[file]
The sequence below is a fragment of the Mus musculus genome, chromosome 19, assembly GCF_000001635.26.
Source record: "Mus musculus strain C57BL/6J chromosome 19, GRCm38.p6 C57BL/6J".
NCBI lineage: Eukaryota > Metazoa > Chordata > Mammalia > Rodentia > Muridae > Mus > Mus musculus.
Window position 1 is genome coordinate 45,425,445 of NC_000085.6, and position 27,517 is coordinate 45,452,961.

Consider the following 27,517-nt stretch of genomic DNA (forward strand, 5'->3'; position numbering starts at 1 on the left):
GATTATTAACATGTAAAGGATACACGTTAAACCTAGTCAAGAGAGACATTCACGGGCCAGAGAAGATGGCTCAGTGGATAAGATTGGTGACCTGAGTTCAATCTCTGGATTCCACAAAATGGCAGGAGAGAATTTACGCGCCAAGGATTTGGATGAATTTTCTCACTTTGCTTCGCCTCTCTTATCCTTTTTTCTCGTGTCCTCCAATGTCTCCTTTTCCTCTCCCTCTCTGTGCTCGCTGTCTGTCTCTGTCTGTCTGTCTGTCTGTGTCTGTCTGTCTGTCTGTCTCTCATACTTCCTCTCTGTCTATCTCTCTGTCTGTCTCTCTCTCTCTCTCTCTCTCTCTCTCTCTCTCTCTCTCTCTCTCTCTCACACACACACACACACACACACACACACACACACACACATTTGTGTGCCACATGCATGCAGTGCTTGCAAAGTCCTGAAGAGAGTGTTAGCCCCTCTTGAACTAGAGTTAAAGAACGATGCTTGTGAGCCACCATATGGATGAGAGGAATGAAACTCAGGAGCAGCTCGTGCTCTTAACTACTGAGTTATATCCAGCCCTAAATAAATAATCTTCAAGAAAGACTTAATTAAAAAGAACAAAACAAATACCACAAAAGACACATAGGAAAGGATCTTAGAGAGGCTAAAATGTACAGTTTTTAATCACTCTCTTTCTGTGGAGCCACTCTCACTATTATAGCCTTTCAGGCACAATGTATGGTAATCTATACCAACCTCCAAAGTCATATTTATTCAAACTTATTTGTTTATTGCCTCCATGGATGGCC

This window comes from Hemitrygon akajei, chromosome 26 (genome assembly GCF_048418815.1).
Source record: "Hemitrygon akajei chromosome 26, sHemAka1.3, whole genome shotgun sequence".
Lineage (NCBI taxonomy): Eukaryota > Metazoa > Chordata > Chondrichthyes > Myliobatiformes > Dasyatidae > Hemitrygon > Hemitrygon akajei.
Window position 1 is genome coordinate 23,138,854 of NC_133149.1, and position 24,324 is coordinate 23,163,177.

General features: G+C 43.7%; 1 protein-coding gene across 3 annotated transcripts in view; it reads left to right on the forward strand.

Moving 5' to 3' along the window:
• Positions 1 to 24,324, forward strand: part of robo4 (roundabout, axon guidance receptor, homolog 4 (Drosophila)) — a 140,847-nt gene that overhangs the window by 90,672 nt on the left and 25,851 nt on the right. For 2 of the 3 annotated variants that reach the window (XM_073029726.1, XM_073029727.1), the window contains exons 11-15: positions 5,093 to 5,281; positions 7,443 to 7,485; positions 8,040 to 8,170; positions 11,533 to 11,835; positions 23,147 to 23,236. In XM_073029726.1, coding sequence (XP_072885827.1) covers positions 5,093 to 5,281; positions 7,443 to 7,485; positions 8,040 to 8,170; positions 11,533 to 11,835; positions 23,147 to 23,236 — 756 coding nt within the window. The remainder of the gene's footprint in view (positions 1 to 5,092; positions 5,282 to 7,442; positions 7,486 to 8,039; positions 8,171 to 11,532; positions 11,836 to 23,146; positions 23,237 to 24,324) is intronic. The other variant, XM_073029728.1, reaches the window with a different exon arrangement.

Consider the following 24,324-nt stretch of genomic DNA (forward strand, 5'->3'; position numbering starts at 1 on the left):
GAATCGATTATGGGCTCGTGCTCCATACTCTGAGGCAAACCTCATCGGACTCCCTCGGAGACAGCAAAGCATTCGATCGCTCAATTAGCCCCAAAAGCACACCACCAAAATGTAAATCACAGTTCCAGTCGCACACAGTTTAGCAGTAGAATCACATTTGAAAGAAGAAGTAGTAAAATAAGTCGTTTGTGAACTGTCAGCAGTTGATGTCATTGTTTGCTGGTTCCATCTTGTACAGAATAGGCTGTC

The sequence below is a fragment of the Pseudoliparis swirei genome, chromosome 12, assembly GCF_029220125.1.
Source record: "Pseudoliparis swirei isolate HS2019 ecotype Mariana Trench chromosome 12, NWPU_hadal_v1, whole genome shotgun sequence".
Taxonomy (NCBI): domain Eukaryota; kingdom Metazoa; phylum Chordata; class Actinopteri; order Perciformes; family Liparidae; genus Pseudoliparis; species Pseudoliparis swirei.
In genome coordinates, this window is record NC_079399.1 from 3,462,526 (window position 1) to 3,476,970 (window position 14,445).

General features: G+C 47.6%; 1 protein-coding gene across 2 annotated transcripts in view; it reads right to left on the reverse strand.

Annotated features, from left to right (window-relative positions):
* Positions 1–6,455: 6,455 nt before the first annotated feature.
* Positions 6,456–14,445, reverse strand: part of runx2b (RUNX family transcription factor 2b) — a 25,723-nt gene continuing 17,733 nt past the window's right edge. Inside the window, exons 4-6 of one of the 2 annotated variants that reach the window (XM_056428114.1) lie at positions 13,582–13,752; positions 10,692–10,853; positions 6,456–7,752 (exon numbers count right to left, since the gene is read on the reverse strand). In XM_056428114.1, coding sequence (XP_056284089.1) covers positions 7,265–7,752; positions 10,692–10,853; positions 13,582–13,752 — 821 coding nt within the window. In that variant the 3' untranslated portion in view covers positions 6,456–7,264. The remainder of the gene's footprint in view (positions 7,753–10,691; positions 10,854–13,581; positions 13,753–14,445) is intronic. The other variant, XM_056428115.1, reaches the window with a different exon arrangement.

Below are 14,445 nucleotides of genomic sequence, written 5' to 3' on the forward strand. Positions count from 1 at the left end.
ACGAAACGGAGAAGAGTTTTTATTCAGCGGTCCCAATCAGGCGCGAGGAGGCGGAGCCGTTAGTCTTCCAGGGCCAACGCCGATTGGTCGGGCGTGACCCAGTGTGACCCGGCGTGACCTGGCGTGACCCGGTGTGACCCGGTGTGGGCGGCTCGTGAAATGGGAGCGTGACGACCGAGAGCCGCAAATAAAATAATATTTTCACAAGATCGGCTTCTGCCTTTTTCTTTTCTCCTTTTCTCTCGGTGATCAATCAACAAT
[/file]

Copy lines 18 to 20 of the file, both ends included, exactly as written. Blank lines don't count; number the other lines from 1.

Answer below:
Taxonomy (NCBI): domain Eukaryota; kingdom Metazoa; phylum Chordata; class Actinopteri; order Perciformes; family Liparidae; genus Pseudoliparis; species Pseudoliparis swirei.
In genome coordinates, this window is record NC_079399.1 from 3,462,526 (window position 1) to 3,476,970 (window position 14,445).

General features: G+C 47.6%; 1 protein-coding gene across 2 annotated transcripts in view; it reads right to left on the reverse strand.